City Life, Affordability Inspired Yiting Zheng to Choose UW-Milwaukee

When Yiting Zheng arrived at the University of Wisconsin-Milwaukee, he was prepared to make several adjustments while living in the United States.

But one thing Zheng, who hails from Southeast China, was not prepared for, was how friendly the other students were.

“Here, people even talk to people who are just walking by or waiting in line,” he said. “That’s not a thing (people do) in China so when I first came here I felt it was odd.

“But after a semester, because strangers were talking to me, I felt it would be nice for me to start talking back. Now, I have really good conversations with people I had never known before.”

Zheng chose UW-Milwaukee because he was interested in studying at a large university in a big city. But the school also needed to fit within his budget.

UWM offered Zheng the perfect combination of size and affordability. UWM is located in an American Midwest city that has a regional population of 1 million. There are currently about 1,300 international students enrolled at the university.

“The city of Milwaukee is the biggest in Wisconsin, but it’s also affordable,” Zheng said. “For many other cities, like Chicago and New York, they are mega-huge cities, but the cost of living is so high that I could not afford it.

“Milwaukee has everything (those other cities have) but you also have a small town feeling. Everyone here is really friendly and everything is affordable.”

Zheng enrolled at UWM in 2016 and is set to graduate with a Bachelor of Science, Architectural Studies (BSAS) from the School of Architecture and Urban Planning in May.

The School of Architecture and Urban Planning, known locally as “SARUP” is one of 14 colleges at UWM, a top-ranked American research university (Carnegie Classifications of Institutions of Higher Education) that the World University Rankings named among the top three percent of universities worldwide.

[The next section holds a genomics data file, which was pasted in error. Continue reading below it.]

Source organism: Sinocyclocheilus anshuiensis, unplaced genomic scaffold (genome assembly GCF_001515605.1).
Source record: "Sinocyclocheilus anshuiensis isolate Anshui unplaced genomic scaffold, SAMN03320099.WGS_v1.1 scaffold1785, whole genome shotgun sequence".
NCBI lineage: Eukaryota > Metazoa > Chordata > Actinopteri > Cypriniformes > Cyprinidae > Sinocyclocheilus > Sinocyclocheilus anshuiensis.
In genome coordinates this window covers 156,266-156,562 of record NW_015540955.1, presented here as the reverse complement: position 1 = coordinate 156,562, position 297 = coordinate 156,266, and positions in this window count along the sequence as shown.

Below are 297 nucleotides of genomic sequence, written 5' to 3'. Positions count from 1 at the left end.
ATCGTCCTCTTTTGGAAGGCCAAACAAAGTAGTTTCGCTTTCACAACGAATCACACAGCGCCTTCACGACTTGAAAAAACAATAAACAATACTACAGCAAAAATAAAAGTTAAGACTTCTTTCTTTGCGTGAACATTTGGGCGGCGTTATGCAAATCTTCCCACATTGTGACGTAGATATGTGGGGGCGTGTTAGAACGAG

“I like this program because they are not just focused on the academic aspect of architecture, but they’re also trying to help us network for our future career,” Zheng said. “They have alumni come in and give us lectures all the time, and they invite other architects from around the country to visit. We have lots of opportunities to talk to architects from outside of Milwaukee and Wisconsin.”

Zheng has built strong relationships with students and faculty at SARUP, taking advantage of UWM’s study abroad program to travel to Paris with one of his professors for a semester. UW-Milwaukee students have the opportunity to live and study in another country for up to a year by choosing from more than 170 study abroad programs.

Zheng suggests that every architecture student should study abroad because it’s an opportunity to touch and feel historic buildings. But what he learned about culture applies to students in any program.

“I’m from China and the U.S. is a different kind of culture, but in Europe and France, it’s another kind of culture,” he said. “I used to think of Western culture and Eastern culture on these two sides, but when I studied abroad, I got to know that even though the U.S. and France are Western cultures, they are still different.”

After graduating, Zheng plans to work in the United States for a year or two before pursuing his master’s degree.

“Milwaukee has lots of job opportunities,” he said. “When you graduate, the biggest thing is to find a job and there are lots of companies and firms in Milwaukee and its surrounding areas.”